Junior Open Wheel Talent
Junior Open Wheel Talent
JK: Thanks for noticing. It has been a very exciting transition period for my career. I felt that a lot of the hard work by the team, myself and my family has led to the results at Lime Rock and it’s a good reward after such a great effort by the team. It is especially difficult coming from the other side of the world, with very little pre-season testing and having to deal with a completely different type of racing compared to what I was used to. I think I am getting the hang of it though and hope to keep improving.
JOWT: You are an avid karter. On your website it states that you have been competing in karts this year (along with your car endeavors). I noticed that you have even had success in a dirt kart this year. How has karting helped you make the transition to cars?
JK: Karting has helped me understand everything about competition and discipline. It involves immense concentration and is physically demanding, which in turn has helped me for car racing. The competition on the track is very close. It has helped me learn to handle the pressure in open wheel cars. Basically it is the same as open wheel racing, however, the dicing is a lot closer. As a matter of fact, I used all of what I learned in karts when I was holding my 3rd position in the Formula BMW 1st round in Mexico earlier this year, and subsequently got my first podium. I drove the dirt kart for the first time to have a bit of fun and a new experience. It felt fantastic and to come away with a win in my debut dirt speedway race made it all the more pleasing.
JOWT: You made your senior class (karting) debut at the 2008 SKUSA SuperNationals and had a very impressive drive that put you just outside the top-ten (among some of the best names in the business). Can we expect you back in 2009?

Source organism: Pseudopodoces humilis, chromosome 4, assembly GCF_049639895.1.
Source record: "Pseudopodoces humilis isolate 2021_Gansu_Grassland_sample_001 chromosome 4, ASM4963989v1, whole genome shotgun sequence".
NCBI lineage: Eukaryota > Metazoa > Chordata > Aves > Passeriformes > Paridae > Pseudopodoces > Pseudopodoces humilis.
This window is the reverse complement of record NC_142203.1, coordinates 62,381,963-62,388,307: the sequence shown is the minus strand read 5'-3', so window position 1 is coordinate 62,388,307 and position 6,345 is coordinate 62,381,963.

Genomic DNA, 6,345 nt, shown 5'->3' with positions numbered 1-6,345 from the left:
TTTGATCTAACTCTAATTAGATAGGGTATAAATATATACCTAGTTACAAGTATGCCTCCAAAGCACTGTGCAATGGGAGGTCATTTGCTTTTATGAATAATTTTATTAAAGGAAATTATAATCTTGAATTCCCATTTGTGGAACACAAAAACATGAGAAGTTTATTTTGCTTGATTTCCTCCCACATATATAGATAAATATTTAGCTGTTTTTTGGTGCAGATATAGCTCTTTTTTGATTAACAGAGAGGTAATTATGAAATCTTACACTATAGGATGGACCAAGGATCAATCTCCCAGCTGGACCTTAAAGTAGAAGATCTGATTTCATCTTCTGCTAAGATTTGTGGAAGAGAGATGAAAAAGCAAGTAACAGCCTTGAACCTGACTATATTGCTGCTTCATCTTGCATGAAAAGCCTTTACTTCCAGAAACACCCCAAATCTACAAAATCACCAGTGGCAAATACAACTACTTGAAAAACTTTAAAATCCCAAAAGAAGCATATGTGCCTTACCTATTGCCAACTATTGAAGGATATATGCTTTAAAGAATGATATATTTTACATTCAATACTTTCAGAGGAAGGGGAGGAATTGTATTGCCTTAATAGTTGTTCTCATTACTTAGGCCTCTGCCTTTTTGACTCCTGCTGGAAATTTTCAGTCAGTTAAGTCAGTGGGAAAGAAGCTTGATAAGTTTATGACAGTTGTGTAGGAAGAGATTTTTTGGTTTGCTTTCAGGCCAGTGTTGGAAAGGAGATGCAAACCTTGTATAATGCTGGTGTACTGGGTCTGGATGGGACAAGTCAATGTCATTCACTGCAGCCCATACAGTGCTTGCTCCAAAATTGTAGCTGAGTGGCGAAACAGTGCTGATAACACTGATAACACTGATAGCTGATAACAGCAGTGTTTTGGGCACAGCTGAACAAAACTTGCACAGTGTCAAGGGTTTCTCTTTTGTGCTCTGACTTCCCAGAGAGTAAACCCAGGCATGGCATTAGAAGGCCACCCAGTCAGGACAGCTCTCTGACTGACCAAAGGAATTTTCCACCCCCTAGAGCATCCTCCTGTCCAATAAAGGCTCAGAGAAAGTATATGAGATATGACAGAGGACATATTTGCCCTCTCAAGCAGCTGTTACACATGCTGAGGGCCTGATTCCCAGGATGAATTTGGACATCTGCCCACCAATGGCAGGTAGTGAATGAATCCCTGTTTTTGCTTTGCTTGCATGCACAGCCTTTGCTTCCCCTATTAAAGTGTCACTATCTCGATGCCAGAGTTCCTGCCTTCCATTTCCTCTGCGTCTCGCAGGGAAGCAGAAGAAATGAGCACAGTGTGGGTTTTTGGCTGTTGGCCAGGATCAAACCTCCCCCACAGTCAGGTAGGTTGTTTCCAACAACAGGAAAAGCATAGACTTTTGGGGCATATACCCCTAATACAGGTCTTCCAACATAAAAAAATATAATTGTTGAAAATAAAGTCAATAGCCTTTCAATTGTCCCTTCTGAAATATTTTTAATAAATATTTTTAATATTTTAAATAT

JK: Yes! It was also a lot of fun in 2008. As a matter of fact we didn’t even have it in our plans to do the race. My father and I were in Las Vegas meeting up with Richie Hearn as I was going to test one of his Formula BMW Cars. As it was – we were there during the same weekend as the SKUSA SuperNationals. Richie put us in touch with Mike Manning of Mike Manning Karts and we were able to lease a kart and engine from Mike so that we could have some fun while we were there. We didn’t even have tools! I had never driven the senior category before. I had also never driven a street/parking lot circuit before. It was definitely an eye opener! It was a very impressive event, with drivers such as Dan Wheldon, Jamie McMurray, Buddy Rice and other top drivers all racing in the class I was competing in (TAG Senior). The kart and engine package were new to me and we missed most of the practice due to brake failure. In qualifying – I was quick (5th fastest) until the tyre deflated and this occurred twice. I qualified 10th in my group. Once all was fixed, I managed to do overall fastest lap in 3 heats – All was good until the engine expired in the Pre final while I was in third. Mike loaned us another engine from a customer of his for the final, and I had to start from the rear of the field (43rd position) due to the DNF. It was very interesting starting from the rear and I waited for the dust to settle before giving it a hot go. I managed to pass Mike Manning’s other driver and fellow FBMW Competitor Michael Lewis at about the half way point of the race and proceeded to pass Dan Wheldon – That was a lot of fun and it put me into 11th position. Unfortunately, the lead pack of 10 karts were a little too far away and I ran out of laps to catch them. In a way I was a little disappointed as I felt I had a really good chance of winning the race if I’d had a better grid position. In any case, we hope to make it back. It is the best racing and I love the atmosphere in Las Vegas.